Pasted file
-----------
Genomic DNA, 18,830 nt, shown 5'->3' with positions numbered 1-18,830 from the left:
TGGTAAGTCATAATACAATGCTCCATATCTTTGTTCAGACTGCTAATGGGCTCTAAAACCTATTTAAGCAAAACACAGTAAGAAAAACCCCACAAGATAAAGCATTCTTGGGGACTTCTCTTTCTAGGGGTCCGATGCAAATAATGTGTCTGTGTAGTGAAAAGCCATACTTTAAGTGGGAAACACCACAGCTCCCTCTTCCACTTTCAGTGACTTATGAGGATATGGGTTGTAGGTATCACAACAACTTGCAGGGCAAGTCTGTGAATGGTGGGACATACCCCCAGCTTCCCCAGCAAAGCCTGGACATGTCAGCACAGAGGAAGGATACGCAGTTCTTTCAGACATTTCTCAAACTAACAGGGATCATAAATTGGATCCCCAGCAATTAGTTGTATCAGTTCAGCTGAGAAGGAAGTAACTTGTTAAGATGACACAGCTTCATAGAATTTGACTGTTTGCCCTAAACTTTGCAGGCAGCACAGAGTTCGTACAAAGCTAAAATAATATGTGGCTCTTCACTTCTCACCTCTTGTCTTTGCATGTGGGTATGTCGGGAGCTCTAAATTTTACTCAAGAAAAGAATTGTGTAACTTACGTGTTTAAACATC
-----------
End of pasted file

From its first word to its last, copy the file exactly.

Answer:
Genomic DNA, 18,830 nt, shown 5'->3' with positions numbered 1-18,830 from the left:
TGGTAAGTCATAATACAATGCTCCATATCTTTGTTCAGACTGCTAATGGGCTCTAAAACCTATTTAAGCAAAACACAGTAAGAAAAACCCCACAAGATAAAGCATTCTTGGGGACTTCTCTTTCTAGGGGTCCGATGCAAATAATGTGTCTGTGTAGTGAAAAGCCATACTTTAAGTGGGAAACACCACAGCTCCCTCTTCCACTTTCAGTGACTTATGAGGATATGGGTTGTAGGTATCACAACAACTTGCAGGGCAAGTCTGTGAATGGTGGGACATACCCCCAGCTTCCCCAGCAAAGCCTGGACATGTCAGCACAGAGGAAGGATACGCAGTTCTTTCAGACATTTCTCAAACTAACAGGGATCATAAATTGGATCCCCAGCAATTAGTTGTATCAGTTCAGCTGAGAAGGAAGTAACTTGTTAAGATGACACAGCTTCATAGAATTTGACTGTTTGCCCTAAACTTTGCAGGCAGCACAGAGTTCGTACAAAGCTAAAATAATATGTGGCTCTTCACTTCTCACCTCTTGTCTTTGCATGTGGGTATGTCGGGAGCTCTAAATTTTACTCAAGAAAAGAATTGTGTAACTTACGTGTTTAAACATC